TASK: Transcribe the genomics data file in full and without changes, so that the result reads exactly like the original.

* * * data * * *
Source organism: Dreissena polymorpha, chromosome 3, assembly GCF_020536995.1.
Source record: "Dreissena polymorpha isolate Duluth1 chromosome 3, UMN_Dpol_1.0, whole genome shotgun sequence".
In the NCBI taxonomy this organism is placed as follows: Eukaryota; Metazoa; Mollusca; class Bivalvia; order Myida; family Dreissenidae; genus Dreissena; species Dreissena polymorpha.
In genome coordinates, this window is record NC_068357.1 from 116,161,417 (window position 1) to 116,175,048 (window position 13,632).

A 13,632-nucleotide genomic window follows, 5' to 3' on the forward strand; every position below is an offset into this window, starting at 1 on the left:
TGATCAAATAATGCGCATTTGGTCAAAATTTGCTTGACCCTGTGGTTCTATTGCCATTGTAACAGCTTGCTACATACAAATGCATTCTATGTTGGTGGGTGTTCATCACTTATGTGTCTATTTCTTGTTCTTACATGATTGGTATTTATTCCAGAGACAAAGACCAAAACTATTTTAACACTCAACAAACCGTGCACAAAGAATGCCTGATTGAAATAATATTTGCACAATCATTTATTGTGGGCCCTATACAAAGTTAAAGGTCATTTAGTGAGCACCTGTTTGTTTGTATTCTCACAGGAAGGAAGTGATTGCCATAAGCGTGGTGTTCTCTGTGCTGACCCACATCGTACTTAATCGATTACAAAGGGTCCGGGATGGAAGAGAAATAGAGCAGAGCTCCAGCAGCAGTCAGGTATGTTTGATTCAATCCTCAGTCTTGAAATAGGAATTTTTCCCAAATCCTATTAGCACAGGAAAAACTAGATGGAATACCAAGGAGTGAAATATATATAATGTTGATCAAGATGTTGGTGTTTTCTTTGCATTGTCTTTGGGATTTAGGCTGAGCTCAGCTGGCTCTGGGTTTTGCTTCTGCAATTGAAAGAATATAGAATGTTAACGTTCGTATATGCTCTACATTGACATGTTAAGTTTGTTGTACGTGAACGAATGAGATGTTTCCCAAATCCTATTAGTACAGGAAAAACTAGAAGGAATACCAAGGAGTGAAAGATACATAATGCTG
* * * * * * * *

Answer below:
Source organism: Dreissena polymorpha, chromosome 3, assembly GCF_020536995.1.
Source record: "Dreissena polymorpha isolate Duluth1 chromosome 3, UMN_Dpol_1.0, whole genome shotgun sequence".
In the NCBI taxonomy this organism is placed as follows: Eukaryota; Metazoa; Mollusca; class Bivalvia; order Myida; family Dreissenidae; genus Dreissena; species Dreissena polymorpha.
In genome coordinates, this window is record NC_068357.1 from 116,161,417 (window position 1) to 116,175,048 (window position 13,632).

A 13,632-nucleotide genomic window follows, 5' to 3' on the forward strand; every position below is an offset into this window, starting at 1 on the left:
TGATCAAATAATGCGCATTTGGTCAAAATTTGCTTGACCCTGTGGTTCTATTGCCATTGTAACAGCTTGCTACATACAAATGCATTCTATGTTGGTGGGTGTTCATCACTTATGTGTCTATTTCTTGTTCTTACATGATTGGTATTTATTCCAGAGACAAAGACCAAAACTATTTTAACACTCAACAAACCGTGCACAAAGAATGCCTGATTGAAATAATATTTGCACAATCATTTATTGTGGGCCCTATACAAAGTTAAAGGTCATTTAGTGAGCACCTGTTTGTTTGTATTCTCACAGGAAGGAAGTGATTGCCATAAGCGTGGTGTTCTCTGTGCTGACCCACATCGTACTTAATCGATTACAAAGGGTCCGGGATGGAAGAGAAATAGAGCAGAGCTCCAGCAGCAGTCAGGTATGTTTGATTCAATCCTCAGTCTTGAAATAGGAATTTTTCCCAAATCCTATTAGCACAGGAAAAACTAGATGGAATACCAAGGAGTGAAATATATATAATGTTGATCAAGATGTTGGTGTTTTCTTTGCATTGTCTTTGGGATTTAGGCTGAGCTCAGCTGGCTCTGGGTTTTGCTTCTGCAATTGAAAGAATATAGAATGTTAACGTTCGTATATGCTCTACATTGACATGTTAAGTTTGTTGTACGTGAACGAATGAGATGTTTCCCAAATCCTATTAGTACAGGAAAAACTAGAAGGAATACCAAGGAGTGAAAGATACATAATGCTG